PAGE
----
Criterion provides training and research to equip people of the church and the churches themselves to discover God’s economy and bring their distinctive faith perspectives to tables where the economy is being reinvented to work for all. Change begins at kitchen tables, at congregational tables, at institutional and denominational tables, at the tables of finance and business where Christian men and women have a voice.
Criterion’s current work with churches grows out of deep and broad experience of the church over many years. Church leaders have engaged Criterion to rethink with them how their pension funds work, how to improve the health of clergy, how to rebuild urban communities around parochial schools, to name just of few of the places we’ve partnered with churches over the last fifteen years. We know churches and we know church people. We are part of conversations in church basements, denominational offices and coffee shops about the longing to make the church more relevant to the wider community. Our church partners want to make a real difference in people’s lives. We also hear from people of faith who are experts in business and finance. They long to make connections between what they believe and what they do for a living.
At Criterion we bring together a theological imagination with an economic imagination in an ongoing process of action and reflection. When that happens people begin to see new possibilities and to discover God’s economy. Old issues get reframed. In the Criterion theory of change, we then conduct research to test and demonstrate these new possibilities, which can be implemented more widely through our web of institutional relationships and made available to the public through our website, conferences, papers, books, and media.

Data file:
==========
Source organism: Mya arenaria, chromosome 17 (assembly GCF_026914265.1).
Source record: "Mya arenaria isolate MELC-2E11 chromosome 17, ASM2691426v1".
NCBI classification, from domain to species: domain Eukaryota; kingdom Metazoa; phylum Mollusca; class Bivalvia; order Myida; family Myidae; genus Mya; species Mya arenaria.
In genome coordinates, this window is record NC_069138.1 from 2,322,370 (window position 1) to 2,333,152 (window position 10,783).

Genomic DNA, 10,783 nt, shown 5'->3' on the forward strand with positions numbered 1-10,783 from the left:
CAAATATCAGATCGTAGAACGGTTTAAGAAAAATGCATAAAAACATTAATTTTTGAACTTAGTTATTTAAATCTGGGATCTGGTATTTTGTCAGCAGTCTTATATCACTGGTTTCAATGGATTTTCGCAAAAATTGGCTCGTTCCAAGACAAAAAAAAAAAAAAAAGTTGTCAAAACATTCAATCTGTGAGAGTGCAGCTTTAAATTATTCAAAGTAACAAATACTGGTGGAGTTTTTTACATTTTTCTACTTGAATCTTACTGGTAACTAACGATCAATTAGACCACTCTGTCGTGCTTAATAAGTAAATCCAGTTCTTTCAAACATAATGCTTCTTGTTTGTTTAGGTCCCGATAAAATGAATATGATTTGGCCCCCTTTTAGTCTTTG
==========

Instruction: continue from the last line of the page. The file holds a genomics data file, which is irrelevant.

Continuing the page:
Criterion has also initiated an ongoing collaboration with seminaries, the institutions charged with training leaders and furthering theological research on behalf of the church. Together we are building a catalogue of resources at the intersection of theology and the economy. We envision offering on-line courses on the theme of Discovering God’s Economy.
The best way for congregations to get involved in discovering God’s economy is through the 1K Churches Bible study. The name comes from the goal to involved one thousand (1K) congregations of all denominations in this grassroots movement. The study connects economic issues to our faith and leads the congregation to making a small loan to a small business in their community which is addressing a social issue they care about. This simple action and the groups’ ongoing theological reflection benefits a local business and the community, while it forges new relationships beyond the congregation and encourages members to see all their relationships, including their economic relationships, through the lens of faith.
Criterion helps church groups and institutions discover how they can use finance as a tool for social change through a one-day workshop that we call TOOLKIT. This workshop can be customized to address the specific change the group wants to see happen in the world, like food security or low-income housing.